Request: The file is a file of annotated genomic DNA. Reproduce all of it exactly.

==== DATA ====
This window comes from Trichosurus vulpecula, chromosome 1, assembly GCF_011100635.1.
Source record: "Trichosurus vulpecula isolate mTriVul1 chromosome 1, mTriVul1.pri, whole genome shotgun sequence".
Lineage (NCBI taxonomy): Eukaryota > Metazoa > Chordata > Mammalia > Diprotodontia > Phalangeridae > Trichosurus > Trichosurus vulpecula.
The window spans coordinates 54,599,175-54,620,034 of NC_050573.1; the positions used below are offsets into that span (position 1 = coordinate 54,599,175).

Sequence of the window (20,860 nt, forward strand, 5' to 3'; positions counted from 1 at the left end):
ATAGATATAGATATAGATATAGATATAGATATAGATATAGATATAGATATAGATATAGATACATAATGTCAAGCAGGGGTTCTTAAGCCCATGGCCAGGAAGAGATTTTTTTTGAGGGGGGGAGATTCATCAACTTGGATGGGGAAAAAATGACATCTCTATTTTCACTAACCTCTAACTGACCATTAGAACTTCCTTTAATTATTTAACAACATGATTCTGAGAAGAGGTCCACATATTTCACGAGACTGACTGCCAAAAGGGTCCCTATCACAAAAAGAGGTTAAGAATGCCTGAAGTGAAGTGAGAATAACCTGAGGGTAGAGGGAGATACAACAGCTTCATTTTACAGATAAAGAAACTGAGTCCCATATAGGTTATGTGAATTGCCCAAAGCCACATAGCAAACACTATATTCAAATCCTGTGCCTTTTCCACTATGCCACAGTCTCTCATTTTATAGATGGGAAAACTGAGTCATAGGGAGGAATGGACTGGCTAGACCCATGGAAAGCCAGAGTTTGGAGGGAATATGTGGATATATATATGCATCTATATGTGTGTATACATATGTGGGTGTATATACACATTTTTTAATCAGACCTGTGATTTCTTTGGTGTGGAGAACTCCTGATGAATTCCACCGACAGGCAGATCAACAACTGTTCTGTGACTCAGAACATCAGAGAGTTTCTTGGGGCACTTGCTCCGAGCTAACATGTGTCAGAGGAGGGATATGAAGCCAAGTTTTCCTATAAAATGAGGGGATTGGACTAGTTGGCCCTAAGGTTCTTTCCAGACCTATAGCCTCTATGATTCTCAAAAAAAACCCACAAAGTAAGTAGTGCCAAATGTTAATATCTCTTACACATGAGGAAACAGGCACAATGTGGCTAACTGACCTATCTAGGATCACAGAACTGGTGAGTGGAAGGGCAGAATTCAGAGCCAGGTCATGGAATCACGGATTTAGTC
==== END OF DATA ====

This window comes from Trichosurus vulpecula, chromosome 1, assembly GCF_011100635.1.
Source record: "Trichosurus vulpecula isolate mTriVul1 chromosome 1, mTriVul1.pri, whole genome shotgun sequence".
Lineage (NCBI taxonomy): Eukaryota > Metazoa > Chordata > Mammalia > Diprotodontia > Phalangeridae > Trichosurus > Trichosurus vulpecula.
The window spans coordinates 54,599,175-54,620,034 of NC_050573.1; the positions used below are offsets into that span (position 1 = coordinate 54,599,175).

Sequence of the window (20,860 nt, forward strand, 5' to 3'; positions counted from 1 at the left end):
ATAGATATAGATATAGATATAGATATAGATATAGATATAGATATAGATATAGATATAGATACATAATGTCAAGCAGGGGTTCTTAAGCCCATGGCCAGGAAGAGATTTTTTTTGAGGGGGGGAGATTCATCAACTTGGATGGGGAAAAAATGACATCTCTATTTTCACTAACCTCTAACTGACCATTAGAACTTCCTTTAATTATTTAACAACATGATTCTGAGAAGAGGTCCACATATTTCACGAGACTGACTGCCAAAAGGGTCCCTATCACAAAAAGAGGTTAAGAATGCCTGAAGTGAAGTGAGAATAACCTGAGGGTAGAGGGAGATACAACAGCTTCATTTTACAGATAAAGAAACTGAGTCCCATATAGGTTATGTGAATTGCCCAAAGCCACATAGCAAACACTATATTCAAATCCTGTGCCTTTTCCACTATGCCACAGTCTCTCATTTTATAGATGGGAAAACTGAGTCATAGGGAGGAATGGACTGGCTAGACCCATGGAAAGCCAGAGTTTGGAGGGAATATGTGGATATATATATGCATCTATATGTGTGTATACATATGTGGGTGTATATACACATTTTTTAATCAGACCTGTGATTTCTTTGGTGTGGAGAACTCCTGATGAATTCCACCGACAGGCAGATCAACAACTGTTCTGTGACTCAGAACATCAGAGAGTTTCTTGGGGCACTTGCTCCGAGCTAACATGTGTCAGAGGAGGGATATGAAGCCAAGTTTTCCTATAAAATGAGGGGATTGGACTAGTTGGCCCTAAGGTTCTTTCCAGACCTATAGCCTCTATGATTCTCAAAAAAAACCCACAAAGTAAGTAGTGCCAAATGTTAATATCTCTTACACATGAGGAAACAGGCACAATGTGGCTAACTGACCTATCTAGGATCACAGAACTGGTGAGTGGAAGGGCAGAATTCAGAGCCAGGTCATGGAATCACGGATTTAGTC